20 ways to sleep better every night

Sound slumber results in increased energy
and productivity, improved heart and
immune system health, a better mood,
even a longer life. And hey, you just feel
so much better after a satisfying 8 hours
of rest. But chances are, you're not
getting it. "Sleep issues are epidemic
among women today," said Michael
Breus, clinical psychologist and author of
The Sleep Doctor's Diet Plan.
Not surprisingly, women tend to get less
sleep than men do overall, said Dr.
Marianne Legato, director of the
Partnership for Gender-Specific Medicine
at Columbia University. Even if you don't
have children, levels of sleep-promoting
estrogen sink regularly during
menstruation and then permanently in
menopause. And symptoms related to
both--cramps, headaches, hot flashes,
and night sweats--also disrupt slumber.
But experts agree that these biological
facts don't mean that sleep deprivation
has to be your destiny. "Feeling tired
should never be considered normal," said
Breus. Yet there are no stock sleep
solutions, either: Finding out what works
for you takes some trial and error, but
it's well worth it, said Dr. Lawrence
Epstein, chief medical officer of Sleep
HealthCenters. "Sleep is a basic biological
necessity--just like eating--and it has an
impact on every aspect of your health and
your life," he notes.
Try these 20 ideas to find the sleep
formula that works best for you.
1. Set a sleep schedule--and stick with
it
If you do only one thing to improve your
sleep, this is it, said Breus: Go to bed at
the same time every night and get up at
the same time every morning--even on
weekends. A regular sleep routine keeps
your biological clock steady so you rest
better. Exposure to a regular pattern of
light and dark helps, so stay in sync by
opening the blinds or going outside right
after you wake up.
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2. Keep a sleep diary
To help you understand how your habits
affect your rest, track your sleep every
day for at least two weeks. Write down
not only what's obviously sleep related--
what time you go to bed, how long it
takes you to fall asleep, how many times
you wake up during the night, how you
feel in the morning--but also factors like
what you ate close to bedtime and what
exercise you got. Comparing your daily
activities with your nightly sleep patterns
can show you where you need to make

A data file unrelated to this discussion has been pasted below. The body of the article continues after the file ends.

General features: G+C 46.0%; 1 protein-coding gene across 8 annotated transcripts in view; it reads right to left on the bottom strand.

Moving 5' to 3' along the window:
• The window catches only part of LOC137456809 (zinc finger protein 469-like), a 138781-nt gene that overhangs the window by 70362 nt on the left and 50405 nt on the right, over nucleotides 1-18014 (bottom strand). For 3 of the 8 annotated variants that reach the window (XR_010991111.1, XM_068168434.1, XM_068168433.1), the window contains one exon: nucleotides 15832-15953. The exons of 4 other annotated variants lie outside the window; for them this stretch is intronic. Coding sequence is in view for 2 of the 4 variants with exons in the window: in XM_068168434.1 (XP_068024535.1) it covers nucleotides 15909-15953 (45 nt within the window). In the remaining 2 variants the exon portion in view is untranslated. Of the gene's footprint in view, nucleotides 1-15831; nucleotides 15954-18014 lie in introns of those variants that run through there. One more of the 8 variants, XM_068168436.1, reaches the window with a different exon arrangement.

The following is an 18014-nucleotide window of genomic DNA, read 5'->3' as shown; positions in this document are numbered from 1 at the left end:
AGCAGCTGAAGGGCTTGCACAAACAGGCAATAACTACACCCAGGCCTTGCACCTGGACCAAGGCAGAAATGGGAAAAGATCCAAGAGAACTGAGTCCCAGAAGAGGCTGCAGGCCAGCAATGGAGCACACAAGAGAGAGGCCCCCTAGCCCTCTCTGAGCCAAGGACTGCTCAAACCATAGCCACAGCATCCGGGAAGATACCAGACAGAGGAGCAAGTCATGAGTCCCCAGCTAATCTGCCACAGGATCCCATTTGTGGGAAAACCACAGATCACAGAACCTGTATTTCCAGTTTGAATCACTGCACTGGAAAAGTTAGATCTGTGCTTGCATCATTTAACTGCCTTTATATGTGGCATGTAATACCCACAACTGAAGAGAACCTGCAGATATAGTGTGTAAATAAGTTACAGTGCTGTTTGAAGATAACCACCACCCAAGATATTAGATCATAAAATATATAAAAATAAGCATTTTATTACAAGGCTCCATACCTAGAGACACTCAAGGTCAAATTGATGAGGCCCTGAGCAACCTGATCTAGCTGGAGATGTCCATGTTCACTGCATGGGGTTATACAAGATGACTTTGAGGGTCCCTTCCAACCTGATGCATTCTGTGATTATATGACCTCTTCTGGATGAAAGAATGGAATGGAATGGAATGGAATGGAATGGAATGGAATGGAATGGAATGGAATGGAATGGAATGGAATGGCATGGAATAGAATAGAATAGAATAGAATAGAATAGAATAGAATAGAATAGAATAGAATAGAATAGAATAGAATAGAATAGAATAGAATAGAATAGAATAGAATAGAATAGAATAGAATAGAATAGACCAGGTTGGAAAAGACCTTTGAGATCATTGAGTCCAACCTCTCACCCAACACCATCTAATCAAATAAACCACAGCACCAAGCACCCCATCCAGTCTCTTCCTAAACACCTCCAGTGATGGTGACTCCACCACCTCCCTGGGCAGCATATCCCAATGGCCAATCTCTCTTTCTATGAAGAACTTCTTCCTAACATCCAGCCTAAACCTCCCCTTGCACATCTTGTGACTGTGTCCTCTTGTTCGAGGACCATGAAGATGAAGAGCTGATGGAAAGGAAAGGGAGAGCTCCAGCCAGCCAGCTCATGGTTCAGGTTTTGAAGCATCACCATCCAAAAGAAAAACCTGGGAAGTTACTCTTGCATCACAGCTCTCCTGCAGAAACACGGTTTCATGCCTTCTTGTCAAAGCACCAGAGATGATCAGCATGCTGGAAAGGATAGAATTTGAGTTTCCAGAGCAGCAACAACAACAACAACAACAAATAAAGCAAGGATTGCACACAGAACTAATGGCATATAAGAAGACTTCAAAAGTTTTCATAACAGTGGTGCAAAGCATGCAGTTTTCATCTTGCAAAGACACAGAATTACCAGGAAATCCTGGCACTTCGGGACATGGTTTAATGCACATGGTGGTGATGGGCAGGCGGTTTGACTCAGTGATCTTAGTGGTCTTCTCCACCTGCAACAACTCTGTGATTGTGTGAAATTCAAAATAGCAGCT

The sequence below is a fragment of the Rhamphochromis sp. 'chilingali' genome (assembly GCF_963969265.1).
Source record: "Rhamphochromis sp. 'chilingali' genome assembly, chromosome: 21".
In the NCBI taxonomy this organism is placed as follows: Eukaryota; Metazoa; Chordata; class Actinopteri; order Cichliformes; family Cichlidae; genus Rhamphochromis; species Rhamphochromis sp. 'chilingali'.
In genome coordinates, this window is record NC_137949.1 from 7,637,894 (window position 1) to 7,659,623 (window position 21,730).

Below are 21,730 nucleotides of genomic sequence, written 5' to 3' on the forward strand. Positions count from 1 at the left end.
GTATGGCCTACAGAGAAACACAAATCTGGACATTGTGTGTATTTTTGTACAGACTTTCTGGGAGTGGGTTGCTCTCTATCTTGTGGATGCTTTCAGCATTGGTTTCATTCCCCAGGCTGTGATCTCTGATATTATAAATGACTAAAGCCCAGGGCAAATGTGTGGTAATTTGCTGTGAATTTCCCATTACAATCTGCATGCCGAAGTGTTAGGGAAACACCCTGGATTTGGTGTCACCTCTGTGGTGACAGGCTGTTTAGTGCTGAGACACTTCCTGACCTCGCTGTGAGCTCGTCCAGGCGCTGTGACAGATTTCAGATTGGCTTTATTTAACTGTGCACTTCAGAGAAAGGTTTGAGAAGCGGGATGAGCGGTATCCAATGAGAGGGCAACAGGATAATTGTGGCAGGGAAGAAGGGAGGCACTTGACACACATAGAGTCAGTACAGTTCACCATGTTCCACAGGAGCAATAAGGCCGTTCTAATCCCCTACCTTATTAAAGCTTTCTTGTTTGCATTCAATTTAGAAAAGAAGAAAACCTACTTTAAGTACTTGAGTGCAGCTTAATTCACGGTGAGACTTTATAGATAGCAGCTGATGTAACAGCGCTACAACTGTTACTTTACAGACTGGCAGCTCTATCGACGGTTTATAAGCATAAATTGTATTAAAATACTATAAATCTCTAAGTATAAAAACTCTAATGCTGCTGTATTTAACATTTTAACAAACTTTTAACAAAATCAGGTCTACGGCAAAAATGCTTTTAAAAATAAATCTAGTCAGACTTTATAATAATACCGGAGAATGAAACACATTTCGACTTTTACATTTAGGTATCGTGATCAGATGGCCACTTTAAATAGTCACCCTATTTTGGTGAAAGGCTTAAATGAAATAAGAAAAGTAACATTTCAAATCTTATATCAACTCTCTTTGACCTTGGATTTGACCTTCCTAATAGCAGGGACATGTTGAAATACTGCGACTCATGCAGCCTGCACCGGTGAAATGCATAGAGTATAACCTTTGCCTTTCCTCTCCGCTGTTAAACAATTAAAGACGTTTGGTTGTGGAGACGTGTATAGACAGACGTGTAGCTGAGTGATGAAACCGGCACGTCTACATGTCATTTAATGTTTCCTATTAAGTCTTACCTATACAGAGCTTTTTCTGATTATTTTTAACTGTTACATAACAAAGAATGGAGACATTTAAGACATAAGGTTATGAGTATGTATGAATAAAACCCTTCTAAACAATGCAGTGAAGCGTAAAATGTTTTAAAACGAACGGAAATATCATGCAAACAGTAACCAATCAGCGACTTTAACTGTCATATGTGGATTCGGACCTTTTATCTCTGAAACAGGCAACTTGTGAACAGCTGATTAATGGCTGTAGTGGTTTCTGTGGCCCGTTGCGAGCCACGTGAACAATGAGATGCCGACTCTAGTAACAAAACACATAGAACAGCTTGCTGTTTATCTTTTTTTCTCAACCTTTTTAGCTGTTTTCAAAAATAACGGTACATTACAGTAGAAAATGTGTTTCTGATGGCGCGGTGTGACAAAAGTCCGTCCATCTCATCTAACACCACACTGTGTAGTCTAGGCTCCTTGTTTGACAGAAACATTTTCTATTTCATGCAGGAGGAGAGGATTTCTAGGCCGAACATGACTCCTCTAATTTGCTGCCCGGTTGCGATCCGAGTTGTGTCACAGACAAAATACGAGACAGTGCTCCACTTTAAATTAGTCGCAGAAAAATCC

changes. For a sample sleep diary, go to
sleepdoctor.com .
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3. Stop smoking
Reason number 1,001: Nicotine is a
stimulant, so it prevents you from falling
asleep. Plus, many smokers experience
withdrawal pangs at night. Smokers are
four times more likely not to feel as well
rested after a night's sleep than
nonsmokers, studies show, and smoking
exacerbates sleep apnea and other
breathing disorders, which can also stop
you from getting a good night's rest.
Don't worry that quitting will keep you up
nights too: That effect passes in about 3
nights, said Dr. Lisa Shives, sleep expert
and founder of Northshore Sleep
Medicine.
4. Review your medications
Beta-blockers (prescribed for high blood
pressure) may cause insomnia; so can
SSRIs (a class of antidepressants that
includes Prozac and Zoloft). And that's
just the beginning. Write down every drug
and supplement you take, and have your
doctor evaluate how they may be affecting
your sleep.
5. Exercise, but not within four hours
of bedtime
Working out--especially cardio--improves
the length and quality of your sleep,
according to Shives. That said, 30 minutes
of vigorous aerobic exercise keeps your
body temperature elevated for about 4
hours, inhibiting sleep. When your body
begins to cool down, however, it signals
your brain to release sleep-inducing
melatonin, so then you'll get drowsy.
6. Cut caffeine after 2 p.m.
That means coffee, tea, and cola. Caffeine
is a stimulant that stays in your system for
about eight hours, so if you have a
cappuccino after dinner, come bedtime,
it'll either prevent your brain from
entering deep sleep or stop you from
falling asleep altogether.
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7. Write down your woes
"The number one sleep complaint I hear?
'I can't turn off my mind,'" said Breus. To
quiet that wakeful worrying, every night
jot down your top concerns--say, I have
to call my insurer to dispute that denied
claim, which will take forever, and how
can I spend all that time on the phone
when work is so busy? Then write down
the steps you can take to solve the
problem--I'm going to look up the
numbers before breakfast, refuse to stay
on hold for more than three minutes, and
send e-mails tomorrow night if I can't get
through--or even I can't do anything
about this tonight, so I'll worry about it
tomorrow. Once your concerns are
converted into some kind of action plan,
you'll rest easier.
8. Take time to wind down
"Sleep is not an on-off switch," said
Breus. "It's more like slowly easing your
foot off the gas." Give your body time to
transition from your active day to
bedtime drowsiness by setting a timer for
an hour before bed and divvying up the
time as follows:
First 20 minutes: Prep for tomorrow
(pack your bag, set out your clothes).
Next 20: Take care of personal hygiene
(brush your teeth, moisturize your face).